Nursing in the Military
- 1Jan 23, '10 by SL2014Ok, so one of those damn recruiters got me.
(We all have seen them, patrolling malls looking for their next victim.) It was a navy recruiter who showed me how much money you can get for nursing in the navy. The numbers were riddiculous...
if you sign up while you are in school you get a $10,000 sign on thing and then $1,000 a month for up to 24 months... if you sign up when you are a licensed practicing nurse you get up to a $20,000 sign on bonus and $40,000 to apply to student loans... talk about waving candy infront of a baby...
SO>>>> Now I can't make up my mind about signing up now while I am in school, signing up later or even signing up AT ALL. I am very disappointed in our country and I would not want to die for president Obama or any of the other corrupt politicians but that is a lot of money... not to mention the fact that you have a job as soon as you graduate, you get to travel and when your contract expires, if you can't find a job you can always re sign. The fact of being "Away from family" doesn't really bother me because I don't have any... literally... just a fiance and two cats....
Does anyone here know nurses in the Navy? Are they happy with their decicion? Is their job risky?
Ps: You see a guy in a military outfit in the mall, RUN AWAY, or they will get into your head and you will suddenly have a mind boggeling dilemma.
- 0Jan 23, '10 by Meriwhen, ASN, BSN, RN Senior ModeratorThe chances of you getting sent overseas or to a war zone as a Navy nurse are better than you think. One I knew had just been commmissioned before she got sent off for a year in Iraq; another spent a year in Africa. Being a nurse doesn't exempt you from these things in the least...so though the money is nice, this is a very real possibility that you have to consider.
- 2Jan 24, '10 by FarawaySoCloseIt sounds like you are seriously weighing the pros and cons which is good because this is a huge decision. 3 or 4 years doesn't sound like a long time right now but it will feel like a very long time if your heart isn't in it and your stuck in a "job" that you don't enjoy. Yes, there's a lot in it for you if you stick with it and the experience will be invaluable but the military will ask a lot of you and if you're not willing to give it then you won't last long.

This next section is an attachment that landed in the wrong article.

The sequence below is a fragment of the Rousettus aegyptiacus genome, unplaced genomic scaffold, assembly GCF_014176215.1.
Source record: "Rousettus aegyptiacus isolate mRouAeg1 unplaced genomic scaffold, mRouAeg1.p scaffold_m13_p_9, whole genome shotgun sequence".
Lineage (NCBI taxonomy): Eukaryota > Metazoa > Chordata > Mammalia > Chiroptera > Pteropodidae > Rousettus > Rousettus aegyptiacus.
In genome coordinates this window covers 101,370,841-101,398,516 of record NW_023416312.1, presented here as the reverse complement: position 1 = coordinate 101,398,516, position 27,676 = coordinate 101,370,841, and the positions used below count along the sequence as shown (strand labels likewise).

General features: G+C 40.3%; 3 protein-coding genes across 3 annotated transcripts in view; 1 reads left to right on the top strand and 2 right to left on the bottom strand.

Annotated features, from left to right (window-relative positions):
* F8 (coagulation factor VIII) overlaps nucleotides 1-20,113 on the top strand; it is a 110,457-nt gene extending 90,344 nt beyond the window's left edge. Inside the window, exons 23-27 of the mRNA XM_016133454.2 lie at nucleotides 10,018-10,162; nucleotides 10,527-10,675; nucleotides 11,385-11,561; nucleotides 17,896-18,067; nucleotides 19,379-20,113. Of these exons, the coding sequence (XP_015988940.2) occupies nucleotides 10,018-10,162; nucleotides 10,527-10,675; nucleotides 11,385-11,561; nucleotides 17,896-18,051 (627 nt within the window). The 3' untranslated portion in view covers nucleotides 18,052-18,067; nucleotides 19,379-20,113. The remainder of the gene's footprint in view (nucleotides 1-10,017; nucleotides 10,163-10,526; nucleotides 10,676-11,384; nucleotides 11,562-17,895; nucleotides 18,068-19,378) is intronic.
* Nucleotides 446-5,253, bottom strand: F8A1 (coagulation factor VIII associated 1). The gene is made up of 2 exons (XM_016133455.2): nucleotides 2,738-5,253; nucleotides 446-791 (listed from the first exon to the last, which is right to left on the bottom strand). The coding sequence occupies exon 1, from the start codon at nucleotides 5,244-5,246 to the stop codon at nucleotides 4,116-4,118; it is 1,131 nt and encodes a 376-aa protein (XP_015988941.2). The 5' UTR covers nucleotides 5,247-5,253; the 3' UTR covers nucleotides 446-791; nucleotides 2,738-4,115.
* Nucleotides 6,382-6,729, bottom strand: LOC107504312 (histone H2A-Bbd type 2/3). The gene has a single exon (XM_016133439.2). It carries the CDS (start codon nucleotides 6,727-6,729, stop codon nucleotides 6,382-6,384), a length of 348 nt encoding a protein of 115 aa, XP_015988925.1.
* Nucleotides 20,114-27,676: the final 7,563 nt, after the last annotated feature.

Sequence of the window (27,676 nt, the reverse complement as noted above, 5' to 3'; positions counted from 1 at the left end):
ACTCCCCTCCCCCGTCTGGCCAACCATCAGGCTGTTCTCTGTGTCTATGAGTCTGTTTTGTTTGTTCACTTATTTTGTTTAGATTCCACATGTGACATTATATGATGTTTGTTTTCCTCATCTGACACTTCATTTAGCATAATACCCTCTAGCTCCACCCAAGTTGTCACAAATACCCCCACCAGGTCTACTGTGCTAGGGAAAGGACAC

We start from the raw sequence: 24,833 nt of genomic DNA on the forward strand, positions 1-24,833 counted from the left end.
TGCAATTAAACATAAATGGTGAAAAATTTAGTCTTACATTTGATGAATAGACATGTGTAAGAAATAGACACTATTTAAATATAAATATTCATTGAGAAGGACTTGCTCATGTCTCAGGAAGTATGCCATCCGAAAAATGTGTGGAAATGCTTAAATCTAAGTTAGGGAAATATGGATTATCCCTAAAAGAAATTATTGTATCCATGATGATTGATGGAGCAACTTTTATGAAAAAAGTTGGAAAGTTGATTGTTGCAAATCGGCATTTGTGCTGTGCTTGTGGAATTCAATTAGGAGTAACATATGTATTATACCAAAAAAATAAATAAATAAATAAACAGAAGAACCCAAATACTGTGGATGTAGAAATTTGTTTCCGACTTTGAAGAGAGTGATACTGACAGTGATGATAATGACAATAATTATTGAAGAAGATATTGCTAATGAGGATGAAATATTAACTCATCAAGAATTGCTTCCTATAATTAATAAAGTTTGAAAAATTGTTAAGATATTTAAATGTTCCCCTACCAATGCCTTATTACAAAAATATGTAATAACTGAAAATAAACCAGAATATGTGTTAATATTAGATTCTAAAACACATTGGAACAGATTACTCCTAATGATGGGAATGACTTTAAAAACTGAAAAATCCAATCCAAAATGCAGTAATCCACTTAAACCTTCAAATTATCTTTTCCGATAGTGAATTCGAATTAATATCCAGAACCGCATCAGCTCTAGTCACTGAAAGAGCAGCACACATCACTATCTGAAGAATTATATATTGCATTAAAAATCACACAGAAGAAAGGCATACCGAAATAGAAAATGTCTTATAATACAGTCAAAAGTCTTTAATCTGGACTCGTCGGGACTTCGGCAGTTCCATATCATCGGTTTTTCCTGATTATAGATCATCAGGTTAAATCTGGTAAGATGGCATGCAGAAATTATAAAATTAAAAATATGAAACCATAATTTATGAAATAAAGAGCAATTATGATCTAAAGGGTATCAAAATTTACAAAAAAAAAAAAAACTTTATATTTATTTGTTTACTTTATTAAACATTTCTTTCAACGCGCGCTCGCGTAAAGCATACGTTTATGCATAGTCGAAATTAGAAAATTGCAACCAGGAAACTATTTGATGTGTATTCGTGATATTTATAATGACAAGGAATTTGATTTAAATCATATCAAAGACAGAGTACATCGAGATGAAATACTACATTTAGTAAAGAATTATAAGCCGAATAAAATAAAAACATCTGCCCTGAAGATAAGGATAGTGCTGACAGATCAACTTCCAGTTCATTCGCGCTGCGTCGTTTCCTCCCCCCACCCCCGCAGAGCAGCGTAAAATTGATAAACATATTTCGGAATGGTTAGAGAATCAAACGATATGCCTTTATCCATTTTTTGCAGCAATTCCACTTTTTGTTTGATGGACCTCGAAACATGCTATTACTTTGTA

If you want to serve your country or if you want to take care of the people who are fighting for our country then this could be a very rewarding experience, military nurses do find a lot of fulfillment in what they do. If you want to get paid well and travel get a couple of years of hospital experience and then consider doing travel nursing with agencies, this can also be a very rewarding career path if you are not tied down (I have a friend who does this and she says that the pay is great as long as your flexible).
I'm not questioning your motives I just hope you will take a long look at what they are and decide what is the best fit for you.
- 4Jan 25, '10 by carolinapoohI'm not disappointed in my country. I'm disappointed in the poor leadership that got us into this mess, but I'm proud of Americans for hanging in there and toughing it out; it's what we do. I don't serve my politicians. To be honest with you I could care less about most of the brass in the Pentagon and at least ninety percent of Congress. I respect the office of the President but not necessarily the person who holds it (George George George...).
I serve my fellow citizens - regardless of who's calling the shots in Washington. I may act on the whim of Congress, but if I take a bullet, I'm taking it for my fellow citizens. I defend THEM, not Obama (though I've taken an oath to - I think you know what I mean, though) or Bush, or Congress, or the Joint Chiefs.
I defend AMERICA - and if you don't think that's what you'd be doing, then you shouldn't do it - no hard feelings, no lectures, no BS. As someone else said, don't just prostitute yourself out to the highest bidder for the sake of doing it.
But if the money's too tempting - and it might be - that's OK too; I never care why people are in as long as they do the best job they can while they're subject to any oaths they've taken. And if you do decide to do it - talk to EVERY branch before you pick.
Best of luck whatever your decision.Last edit by carolinapooh on Jan 25, '10
- 3Jan 26, '10 by GCTMTI've often wondered if the military prefers a certain political persuasion. I'm seriously considering joining (don't know what branch yet, leaning Army) because let's face it, the pay is good and the perks are good.
But, there's more than just the pay and perks. I want to serve something bigger than myself, I want to care for those soldiers who serve selflessly.
I'm an American, my father has served, both my maternal grandfathers have served, my great-grandfathers and so forth. But, I am also a socialist and if I had a dime for every time I have been told that my opinions were un-American and that I should "move", well, I'd be loaded.
I'm not proud of our politicians either so I know where the OP is coming from, but I still loves this country and I'd challenge anyone who says otherwise.